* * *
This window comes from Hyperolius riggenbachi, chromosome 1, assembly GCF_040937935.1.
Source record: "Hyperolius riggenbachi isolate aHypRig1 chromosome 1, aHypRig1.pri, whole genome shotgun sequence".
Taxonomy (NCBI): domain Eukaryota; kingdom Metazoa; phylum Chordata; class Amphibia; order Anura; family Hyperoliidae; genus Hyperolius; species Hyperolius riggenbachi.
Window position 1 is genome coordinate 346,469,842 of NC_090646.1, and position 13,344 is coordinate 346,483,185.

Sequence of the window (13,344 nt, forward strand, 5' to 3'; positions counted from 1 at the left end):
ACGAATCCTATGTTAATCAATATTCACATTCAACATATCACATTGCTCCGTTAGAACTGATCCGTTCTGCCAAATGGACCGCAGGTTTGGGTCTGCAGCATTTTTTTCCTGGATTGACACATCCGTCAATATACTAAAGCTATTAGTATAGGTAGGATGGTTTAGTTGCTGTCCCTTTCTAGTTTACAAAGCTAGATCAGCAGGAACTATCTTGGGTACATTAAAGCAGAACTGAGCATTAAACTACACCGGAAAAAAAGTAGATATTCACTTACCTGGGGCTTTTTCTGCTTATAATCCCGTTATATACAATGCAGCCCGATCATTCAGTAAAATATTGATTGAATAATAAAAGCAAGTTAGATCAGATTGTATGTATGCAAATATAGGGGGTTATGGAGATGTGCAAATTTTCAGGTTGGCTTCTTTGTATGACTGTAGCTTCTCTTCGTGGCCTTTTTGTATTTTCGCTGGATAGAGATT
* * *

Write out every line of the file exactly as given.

This window comes from Hyperolius riggenbachi, chromosome 1, assembly GCF_040937935.1.
Source record: "Hyperolius riggenbachi isolate aHypRig1 chromosome 1, aHypRig1.pri, whole genome shotgun sequence".
Taxonomy (NCBI): domain Eukaryota; kingdom Metazoa; phylum Chordata; class Amphibia; order Anura; family Hyperoliidae; genus Hyperolius; species Hyperolius riggenbachi.
Window position 1 is genome coordinate 346,469,842 of NC_090646.1, and position 13,344 is coordinate 346,483,185.

Sequence of the window (13,344 nt, forward strand, 5' to 3'; positions counted from 1 at the left end):
ACGAATCCTATGTTAATCAATATTCACATTCAACATATCACATTGCTCCGTTAGAACTGATCCGTTCTGCCAAATGGACCGCAGGTTTGGGTCTGCAGCATTTTTTTCCTGGATTGACACATCCGTCAATATACTAAAGCTATTAGTATAGGTAGGATGGTTTAGTTGCTGTCCCTTTCTAGTTTACAAAGCTAGATCAGCAGGAACTATCTTGGGTACATTAAAGCAGAACTGAGCATTAAACTACACCGGAAAAAAAGTAGATATTCACTTACCTGGGGCTTTTTCTGCTTATAATCCCGTTATATACAATGCAGCCCGATCATTCAGTAAAATATTGATTGAATAATAAAAGCAAGTTAGATCAGATTGTATGTATGCAAATATAGGGGGTTATGGAGATGTGCAAATTTTCAGGTTGGCTTCTTTGTATGACTGTAGCTTCTCTTCGTGGCCTTTTTGTATTTTCGCTGGATAGAGATT